The latest British bank to report for 2016 this week is Barclays: profit before tax stood at £3.2bn for the full year, almost treble the amount reported for the year before. "We are now just months away from completing the restructuring of Barclays, and I am more optimistic than ever for our prospects in 2017, and beyond," chief executive Jes Staley told the BBC, referring to the disposal of "non-core" units and the sale of Barclays Africa.
Brexit may find the bank moving its European headquarters to Dublin, Staley revealed, where hundreds of extra staff are already planned. The effects of the unprecedented British exit from the European Union are perhaps nowhere more obvious than on the island of Ireland: 100,000 British firms have reportedly registered themselves in the Republic as companies prepare for "worst-case scenarios". Citing shifting consumer preferences, Allied Irish Bank is meanwhile closing half of its 30-branch network in British-controlled Northern Ireland, having opened new branches in Cork and Dublin.
Across the Atlantic, Bank of America is first to the market with a fully fledged version of Zelle, the new app created by a group of leading banks, 19 in all, that allows for person-to-person transfer of money using either email address or phone number. Responding to the threat posed by Venmo, one prominent feature is the ability to split up bills and settle outstanding amounts between friends in a simple process. However a distinct advantage over Venmo being bruited by the banks is the fact that funds leave and arrive in user bank accounts within a matter of minutes: with Venmo, days can be involved to actually get one's own cash in hand. Come summer, Zelle should also be available as a bank-agnostic download for smartphone users.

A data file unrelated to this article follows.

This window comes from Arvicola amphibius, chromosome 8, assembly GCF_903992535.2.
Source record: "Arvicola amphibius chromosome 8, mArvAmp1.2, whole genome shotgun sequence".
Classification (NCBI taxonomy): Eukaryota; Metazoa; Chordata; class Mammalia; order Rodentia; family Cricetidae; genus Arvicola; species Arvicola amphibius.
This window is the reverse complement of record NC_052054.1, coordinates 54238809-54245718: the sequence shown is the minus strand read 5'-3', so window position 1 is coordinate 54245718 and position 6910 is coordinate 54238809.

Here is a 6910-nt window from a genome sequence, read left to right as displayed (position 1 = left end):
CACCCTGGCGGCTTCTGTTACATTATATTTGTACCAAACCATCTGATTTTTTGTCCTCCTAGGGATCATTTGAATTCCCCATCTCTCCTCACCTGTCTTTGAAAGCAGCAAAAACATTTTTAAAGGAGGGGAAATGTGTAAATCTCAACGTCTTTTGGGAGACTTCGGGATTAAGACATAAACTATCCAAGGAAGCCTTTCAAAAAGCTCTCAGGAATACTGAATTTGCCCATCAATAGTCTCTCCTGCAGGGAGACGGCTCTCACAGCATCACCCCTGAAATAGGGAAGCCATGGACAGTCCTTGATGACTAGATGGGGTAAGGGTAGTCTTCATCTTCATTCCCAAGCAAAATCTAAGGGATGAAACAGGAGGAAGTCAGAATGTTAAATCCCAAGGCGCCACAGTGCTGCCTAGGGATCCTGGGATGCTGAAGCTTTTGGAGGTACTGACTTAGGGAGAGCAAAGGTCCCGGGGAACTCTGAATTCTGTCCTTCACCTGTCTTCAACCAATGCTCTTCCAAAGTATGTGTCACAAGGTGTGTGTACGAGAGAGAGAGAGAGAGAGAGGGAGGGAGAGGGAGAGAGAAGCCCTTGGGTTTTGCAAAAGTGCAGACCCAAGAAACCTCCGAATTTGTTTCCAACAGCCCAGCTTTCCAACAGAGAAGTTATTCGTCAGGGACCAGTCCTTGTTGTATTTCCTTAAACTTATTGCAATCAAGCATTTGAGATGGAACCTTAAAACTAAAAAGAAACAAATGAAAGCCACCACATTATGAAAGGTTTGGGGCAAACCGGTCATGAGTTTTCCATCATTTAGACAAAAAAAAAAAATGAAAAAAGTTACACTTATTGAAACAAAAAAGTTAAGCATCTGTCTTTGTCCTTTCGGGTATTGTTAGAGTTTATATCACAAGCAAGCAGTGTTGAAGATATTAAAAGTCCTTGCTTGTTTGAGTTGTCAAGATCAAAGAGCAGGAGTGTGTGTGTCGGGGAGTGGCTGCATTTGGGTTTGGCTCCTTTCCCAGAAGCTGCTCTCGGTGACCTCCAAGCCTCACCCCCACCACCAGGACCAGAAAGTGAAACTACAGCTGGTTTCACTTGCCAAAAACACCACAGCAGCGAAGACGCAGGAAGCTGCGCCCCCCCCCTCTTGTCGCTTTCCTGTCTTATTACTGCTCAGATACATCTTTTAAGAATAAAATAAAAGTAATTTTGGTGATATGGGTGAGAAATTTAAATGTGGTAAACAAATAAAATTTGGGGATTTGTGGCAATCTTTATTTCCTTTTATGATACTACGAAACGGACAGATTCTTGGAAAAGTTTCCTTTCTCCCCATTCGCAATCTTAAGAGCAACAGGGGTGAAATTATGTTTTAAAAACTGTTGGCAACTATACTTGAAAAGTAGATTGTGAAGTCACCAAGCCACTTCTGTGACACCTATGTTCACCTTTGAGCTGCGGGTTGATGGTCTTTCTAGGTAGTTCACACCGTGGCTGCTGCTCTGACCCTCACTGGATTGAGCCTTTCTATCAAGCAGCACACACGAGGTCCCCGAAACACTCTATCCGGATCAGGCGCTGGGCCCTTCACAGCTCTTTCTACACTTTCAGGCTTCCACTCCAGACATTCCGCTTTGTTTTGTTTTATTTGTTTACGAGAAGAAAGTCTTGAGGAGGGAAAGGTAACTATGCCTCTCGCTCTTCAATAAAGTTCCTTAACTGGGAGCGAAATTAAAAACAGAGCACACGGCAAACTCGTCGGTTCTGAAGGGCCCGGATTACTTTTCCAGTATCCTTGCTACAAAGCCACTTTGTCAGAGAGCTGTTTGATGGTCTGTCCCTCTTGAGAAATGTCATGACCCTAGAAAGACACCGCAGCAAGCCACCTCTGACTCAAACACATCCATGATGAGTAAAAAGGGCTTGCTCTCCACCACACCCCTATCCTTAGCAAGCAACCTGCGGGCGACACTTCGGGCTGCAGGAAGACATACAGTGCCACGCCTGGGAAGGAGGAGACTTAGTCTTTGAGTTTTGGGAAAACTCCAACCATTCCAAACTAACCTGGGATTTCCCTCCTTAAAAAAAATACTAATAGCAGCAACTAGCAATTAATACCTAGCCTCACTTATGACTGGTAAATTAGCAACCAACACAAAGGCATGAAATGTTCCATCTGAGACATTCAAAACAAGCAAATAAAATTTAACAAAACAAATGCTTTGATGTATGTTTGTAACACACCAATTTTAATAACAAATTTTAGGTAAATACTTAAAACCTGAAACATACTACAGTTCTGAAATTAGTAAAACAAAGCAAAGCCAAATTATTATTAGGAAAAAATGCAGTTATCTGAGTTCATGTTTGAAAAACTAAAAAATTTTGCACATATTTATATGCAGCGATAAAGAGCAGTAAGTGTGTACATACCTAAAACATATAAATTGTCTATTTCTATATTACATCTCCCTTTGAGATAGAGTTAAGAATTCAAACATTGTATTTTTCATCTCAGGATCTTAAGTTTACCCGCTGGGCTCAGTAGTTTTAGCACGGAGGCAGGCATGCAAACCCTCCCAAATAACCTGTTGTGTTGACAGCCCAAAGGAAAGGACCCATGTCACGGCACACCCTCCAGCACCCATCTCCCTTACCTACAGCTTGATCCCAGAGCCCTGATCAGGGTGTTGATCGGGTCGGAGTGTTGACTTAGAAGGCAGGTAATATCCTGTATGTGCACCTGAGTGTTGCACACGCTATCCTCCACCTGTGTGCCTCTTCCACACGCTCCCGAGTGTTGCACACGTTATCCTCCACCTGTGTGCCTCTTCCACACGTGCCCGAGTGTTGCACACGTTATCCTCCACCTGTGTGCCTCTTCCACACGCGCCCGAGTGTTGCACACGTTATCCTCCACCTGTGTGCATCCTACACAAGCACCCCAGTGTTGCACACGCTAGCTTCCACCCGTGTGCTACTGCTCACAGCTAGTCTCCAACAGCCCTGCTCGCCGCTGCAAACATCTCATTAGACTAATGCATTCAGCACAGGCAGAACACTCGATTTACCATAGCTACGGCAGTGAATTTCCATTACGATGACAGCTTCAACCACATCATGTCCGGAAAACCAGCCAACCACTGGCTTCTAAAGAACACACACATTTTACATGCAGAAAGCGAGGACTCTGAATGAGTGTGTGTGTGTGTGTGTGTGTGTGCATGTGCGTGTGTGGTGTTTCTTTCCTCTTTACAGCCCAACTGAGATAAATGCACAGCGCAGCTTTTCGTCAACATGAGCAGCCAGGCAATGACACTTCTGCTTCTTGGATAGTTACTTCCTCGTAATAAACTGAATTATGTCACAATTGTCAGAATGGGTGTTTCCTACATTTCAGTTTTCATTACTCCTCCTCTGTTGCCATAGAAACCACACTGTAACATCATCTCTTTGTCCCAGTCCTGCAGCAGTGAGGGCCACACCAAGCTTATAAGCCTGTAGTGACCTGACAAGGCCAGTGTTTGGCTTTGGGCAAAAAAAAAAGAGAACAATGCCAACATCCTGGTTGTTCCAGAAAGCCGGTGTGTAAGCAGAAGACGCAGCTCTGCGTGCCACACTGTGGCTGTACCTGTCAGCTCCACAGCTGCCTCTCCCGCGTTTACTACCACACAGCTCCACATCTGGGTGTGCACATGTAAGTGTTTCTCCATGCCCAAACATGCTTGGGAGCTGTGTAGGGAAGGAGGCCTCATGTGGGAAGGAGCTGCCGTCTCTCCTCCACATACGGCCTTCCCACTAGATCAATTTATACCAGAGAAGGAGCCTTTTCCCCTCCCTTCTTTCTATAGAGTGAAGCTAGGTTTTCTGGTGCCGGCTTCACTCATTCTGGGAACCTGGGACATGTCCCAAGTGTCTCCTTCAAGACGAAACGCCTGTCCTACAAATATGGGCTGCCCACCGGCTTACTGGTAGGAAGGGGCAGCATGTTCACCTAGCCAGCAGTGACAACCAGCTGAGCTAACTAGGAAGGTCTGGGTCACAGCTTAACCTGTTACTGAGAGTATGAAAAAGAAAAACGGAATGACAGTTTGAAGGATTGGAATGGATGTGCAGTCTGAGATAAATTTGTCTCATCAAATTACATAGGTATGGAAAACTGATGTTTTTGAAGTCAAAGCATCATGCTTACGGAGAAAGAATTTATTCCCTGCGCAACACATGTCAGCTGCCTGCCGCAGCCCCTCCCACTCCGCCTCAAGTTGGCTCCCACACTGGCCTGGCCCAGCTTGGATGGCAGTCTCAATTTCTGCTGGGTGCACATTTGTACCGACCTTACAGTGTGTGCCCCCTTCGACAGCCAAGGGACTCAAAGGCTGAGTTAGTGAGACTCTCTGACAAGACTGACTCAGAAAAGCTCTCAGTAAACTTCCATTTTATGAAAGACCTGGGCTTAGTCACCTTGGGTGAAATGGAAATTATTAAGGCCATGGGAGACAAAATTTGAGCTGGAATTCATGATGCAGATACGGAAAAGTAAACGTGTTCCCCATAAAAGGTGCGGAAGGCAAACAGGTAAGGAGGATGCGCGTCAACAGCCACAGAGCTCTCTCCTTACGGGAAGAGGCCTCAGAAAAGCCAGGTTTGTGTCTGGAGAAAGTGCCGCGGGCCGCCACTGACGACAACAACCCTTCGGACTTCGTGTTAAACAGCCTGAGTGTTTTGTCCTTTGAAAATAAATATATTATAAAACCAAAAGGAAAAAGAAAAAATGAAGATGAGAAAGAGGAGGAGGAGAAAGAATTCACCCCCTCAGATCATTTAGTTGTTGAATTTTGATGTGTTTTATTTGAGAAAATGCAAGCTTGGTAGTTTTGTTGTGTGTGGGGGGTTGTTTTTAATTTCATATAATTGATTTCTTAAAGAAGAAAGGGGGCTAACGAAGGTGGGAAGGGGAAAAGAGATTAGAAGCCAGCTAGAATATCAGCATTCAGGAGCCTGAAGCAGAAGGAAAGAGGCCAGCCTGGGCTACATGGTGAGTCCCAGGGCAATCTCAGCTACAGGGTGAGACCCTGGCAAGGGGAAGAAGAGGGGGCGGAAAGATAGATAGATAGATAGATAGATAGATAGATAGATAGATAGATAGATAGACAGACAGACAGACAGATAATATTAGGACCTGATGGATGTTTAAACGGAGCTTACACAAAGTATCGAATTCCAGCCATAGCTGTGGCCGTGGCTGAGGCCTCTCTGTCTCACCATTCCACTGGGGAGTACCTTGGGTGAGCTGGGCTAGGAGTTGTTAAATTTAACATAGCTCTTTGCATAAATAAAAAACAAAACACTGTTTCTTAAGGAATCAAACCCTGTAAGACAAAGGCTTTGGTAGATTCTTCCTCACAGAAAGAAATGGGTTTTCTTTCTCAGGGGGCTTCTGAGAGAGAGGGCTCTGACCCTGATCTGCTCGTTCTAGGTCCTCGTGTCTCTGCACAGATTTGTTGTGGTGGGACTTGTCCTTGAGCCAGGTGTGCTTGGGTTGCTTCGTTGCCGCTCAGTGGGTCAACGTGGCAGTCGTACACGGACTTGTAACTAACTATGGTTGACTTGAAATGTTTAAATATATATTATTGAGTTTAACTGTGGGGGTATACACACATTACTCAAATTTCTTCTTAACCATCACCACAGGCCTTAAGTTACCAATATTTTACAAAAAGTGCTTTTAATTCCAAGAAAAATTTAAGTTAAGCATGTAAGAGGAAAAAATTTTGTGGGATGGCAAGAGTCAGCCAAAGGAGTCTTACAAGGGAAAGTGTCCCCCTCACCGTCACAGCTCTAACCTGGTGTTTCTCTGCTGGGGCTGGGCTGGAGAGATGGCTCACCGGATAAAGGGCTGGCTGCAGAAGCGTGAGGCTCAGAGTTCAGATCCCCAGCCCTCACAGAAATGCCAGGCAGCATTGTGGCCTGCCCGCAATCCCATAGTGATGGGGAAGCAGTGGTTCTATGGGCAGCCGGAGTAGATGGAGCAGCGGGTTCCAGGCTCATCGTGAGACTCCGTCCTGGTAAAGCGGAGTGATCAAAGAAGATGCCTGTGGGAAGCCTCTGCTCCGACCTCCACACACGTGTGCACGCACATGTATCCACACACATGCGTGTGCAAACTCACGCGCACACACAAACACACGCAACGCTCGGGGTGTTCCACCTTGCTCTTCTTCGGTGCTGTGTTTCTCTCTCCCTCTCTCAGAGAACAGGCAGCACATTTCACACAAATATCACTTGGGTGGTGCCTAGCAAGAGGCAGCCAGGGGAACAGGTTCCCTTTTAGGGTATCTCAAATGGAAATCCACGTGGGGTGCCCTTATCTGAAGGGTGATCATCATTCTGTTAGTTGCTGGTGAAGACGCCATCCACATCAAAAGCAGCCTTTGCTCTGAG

Venmo's owner, PayPal, is busily making its own moves too: this month the online payments pioneer launched a bot integrated into the widely used intra-office communications platform Slack. By simply typing "/paypal send $5 to @username" within Slack, a sum will be instantly transferred from one PayPal account to another. PayPal has to tread a careful path as it builds up a wider array of payments and money transfer solutions: "to Venmo" may have entered everyday American discourse but without fees being charged for transfers, profits have yet to emerge.
Finally, an excellent piece on Indian payments: "Just because Indian fintech startups lack the scale and sophistication of their Chinese peers doesn't mean banks can take them lightly," writes Andy Mukherjee for Bloomberg. Demonetisation has been a once-in-a-lifetime jolt to the sector. And since research shows that "convenience, not cashback, is the No. 1 reason Indian bank customers use mobile wallets" incumbents would do well to take the new players seriously indeed.
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